When we recite the Rosary, we relive important and meaningful moments in our own salvation history. “The various steps of Christ’s mission are traced. With Mary, the heart is oriented toward the mystery of Jesus. Christ is put at the centre of our life, of our time, of our city, through the contemplation and meditation of his holy mysteries of joy, light, sorrow and glory.”

He encourages us to welcome within ourselves “the grace emanating from these mysteries, so that through us we can ‘water’ society, beginning with our daily relationships, and purifying them from so many negative forces, thus opening them to the newness of God.

“The Rosary, when it is prayed in an authentic way, not mechanical and superficial but profoundly, it brings, in fact, peace and reconciliation. It contains within itself the healing power of the Most Holy Name of Jesus, invoked with faith and love at the centre of each ‘Hail Mary’.”

“To be apostles of the Rosary, however, it is necessary to experience personally the beauty and depth of this prayer which is simple and accessible to everyone.”

Even though it is a prayer of many words, the Rosary is actually a “school of contemplation and silence,” he said.

“At first glance, it could seem a prayer that accumulates words, therefore difficult to reconcile with the silence that is rightly recommended for meditation and contemplation. In fact, this cadent repetition of the Hail Mary does not disturb inner silence but indeed both demands and nourishes it.”

The silence “surfaces through the words” he said, not as emptiness, “but rather as the presence of an ultimate meaning that transcends the words themselves and through them speaks to the heart. Thus, in reciting the Hail Mary, we must be careful that our voices do not “cover” the voice of God who always speaks through the silence like the “still small voice of a gentle breeze” (1 Kgs 19: 12).

These beautiful words of Pope Benedict highlight once more the great and wonderful graces that are available to all of us through the daily recitation of the Holy Rosary. It is a treasure of our faith. And it is my prayer that more and more of us will come to know and cherish the beauty of this prayer.

Fr Gerard, CSsR


Last week, in my letter, I wrote about the importance of the family rosary as a wonderful, uniting form of family prayer. On Saturday, we celebrated the feast of Our Lady of the Rosary. For my letter this week I have chosen to share with you a letter written by Fr Sean Wales to all the Redemptorists in South Africa. This letter also focuses on the importance of the Holy Rosary for our Redemptorist life of prayer. I believe it will also be helpful to each of us as we continue to focus on the Holy Rosary throughout this month of October. Here are Fr Sean’s words:

“Many biographies of St Alphonsus mention that he was fond of the Rosary as one form of his devotion to Mary, the Mother of God.  He is known to have said the rosary daily. Rey-Mermet tells us that Alphonsus carried the rosary with him always and that he wore it round his neck when he went to bed at night. He gave the full fifteen decades rosary to his new Congregation as part of the religious habit and as a distinctive sign of Redemptorist allegiance to Mary.

All the early versions of the Rule included the injunction: “every day they shall also say a third part of the Rosary”.  The new Constitutions and Statutes keep this ideal before our minds:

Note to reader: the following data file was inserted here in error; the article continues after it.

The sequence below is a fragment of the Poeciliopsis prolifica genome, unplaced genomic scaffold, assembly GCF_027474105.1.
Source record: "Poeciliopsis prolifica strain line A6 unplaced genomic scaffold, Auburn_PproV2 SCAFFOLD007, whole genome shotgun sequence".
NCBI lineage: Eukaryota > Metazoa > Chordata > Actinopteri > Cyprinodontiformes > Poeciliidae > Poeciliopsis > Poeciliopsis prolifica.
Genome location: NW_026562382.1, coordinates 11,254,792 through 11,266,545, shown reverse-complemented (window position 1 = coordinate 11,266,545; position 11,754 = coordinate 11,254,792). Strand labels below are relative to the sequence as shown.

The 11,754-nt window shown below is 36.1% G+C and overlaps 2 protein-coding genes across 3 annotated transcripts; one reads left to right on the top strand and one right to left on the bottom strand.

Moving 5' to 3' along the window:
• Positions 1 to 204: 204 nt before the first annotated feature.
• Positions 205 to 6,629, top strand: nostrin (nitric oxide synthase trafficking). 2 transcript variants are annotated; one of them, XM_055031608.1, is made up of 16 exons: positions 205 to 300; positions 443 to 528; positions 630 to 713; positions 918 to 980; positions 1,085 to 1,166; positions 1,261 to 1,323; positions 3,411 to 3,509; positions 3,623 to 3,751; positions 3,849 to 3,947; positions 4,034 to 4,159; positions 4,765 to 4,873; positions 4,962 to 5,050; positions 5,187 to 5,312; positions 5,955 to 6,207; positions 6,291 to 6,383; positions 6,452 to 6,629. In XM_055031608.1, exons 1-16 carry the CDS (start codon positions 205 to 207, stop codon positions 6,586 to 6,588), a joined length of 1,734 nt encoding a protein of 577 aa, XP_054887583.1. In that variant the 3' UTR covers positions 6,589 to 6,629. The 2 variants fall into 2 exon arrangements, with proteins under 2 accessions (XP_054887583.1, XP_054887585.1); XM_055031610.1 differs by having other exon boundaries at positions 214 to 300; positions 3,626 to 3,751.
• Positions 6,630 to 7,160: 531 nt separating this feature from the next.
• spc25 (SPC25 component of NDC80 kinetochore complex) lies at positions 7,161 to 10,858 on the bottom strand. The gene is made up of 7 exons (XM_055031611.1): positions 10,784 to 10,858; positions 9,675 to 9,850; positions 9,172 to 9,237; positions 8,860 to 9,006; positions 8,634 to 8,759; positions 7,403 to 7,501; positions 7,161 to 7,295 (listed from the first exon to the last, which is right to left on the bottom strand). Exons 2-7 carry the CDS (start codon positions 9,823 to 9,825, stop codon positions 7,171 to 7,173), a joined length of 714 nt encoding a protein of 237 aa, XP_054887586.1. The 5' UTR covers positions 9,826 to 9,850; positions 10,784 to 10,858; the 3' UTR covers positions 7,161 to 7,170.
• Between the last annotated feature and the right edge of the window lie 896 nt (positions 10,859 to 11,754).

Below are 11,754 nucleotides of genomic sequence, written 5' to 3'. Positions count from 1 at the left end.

All the confreres will honour the Blessed Virgin Mary every day, following the tradition of St Alphonsus.  To all is recommended the recitation of the holy rosary, so that with grateful hearts they may reflect upon and imitate the mysteries of Christ in which Mary had a share”

My experience of the rosary in the Redemptorist Congregation is that it is a private devotion.  I remember that down the years there have been many robust sermons about the rosary and plenty of exhortations to pray the rosary -as individuals or families.  Time was that all evening mission services began with the rosary.

We have St John Paul’s religious imagination to thank for the extension of the rosary to include the luminous mysteries. In doing this, the Pope opened the door for us to ponder other aspects of the mysteries of Jesus and Mary.

We might consider our own “Redemptorist mysteries”: aspects of the Gospel which bear on the work of our redemption, prayed through the eyes of Jesus and Mary:

1. Jesus leaves home to begin his public life of proclaiming the Kingdom of God.   When we left home to join the Congregation, it was a significant moment for us and for our family. Being a Redemptorist always involves a leaving and a spiritual adventure.

2. The Temptations of Jesus.  Each of us had to face initial temptations about our vocation -and we continue to face temptations as Redemptorist missioners. Mary served the mystery of redemption by dedicating herself completely to her Son.  We find in her a perpetual help in living our consecrated life.

3. Jesus the healer.  In what has been recognized as a key-note address in his home town of Nazareth, Jesus set out his ministry of preaching and healing. We too have appropriated the words of Isaiah to describe our Redemptorist calling: He has sent me to bring good new to the poor, to proclaim liberty to captives and to the blind new sight…

4. Jesus washes his disciples’ feet. If I then, the Lord and Master, have washed your feet, you should wash each other’s feet. This intimate incident of tenderness and compassion on the night before his death, gives us an unforgettable model of the new community in Jesus.

5. The silence of Jesus and Mary during the Passion. Alphonsus captures the poignancy of the wordless meeting of Jesus and Mary during the way of the cross: “Jesus and Mary looked at each other, and their looks became as so many arrows to wound those hearts which loved each other so tenderly”. Mary’s silence continued to the end.  We learn from her a pastoral silence in our ministry of presence.”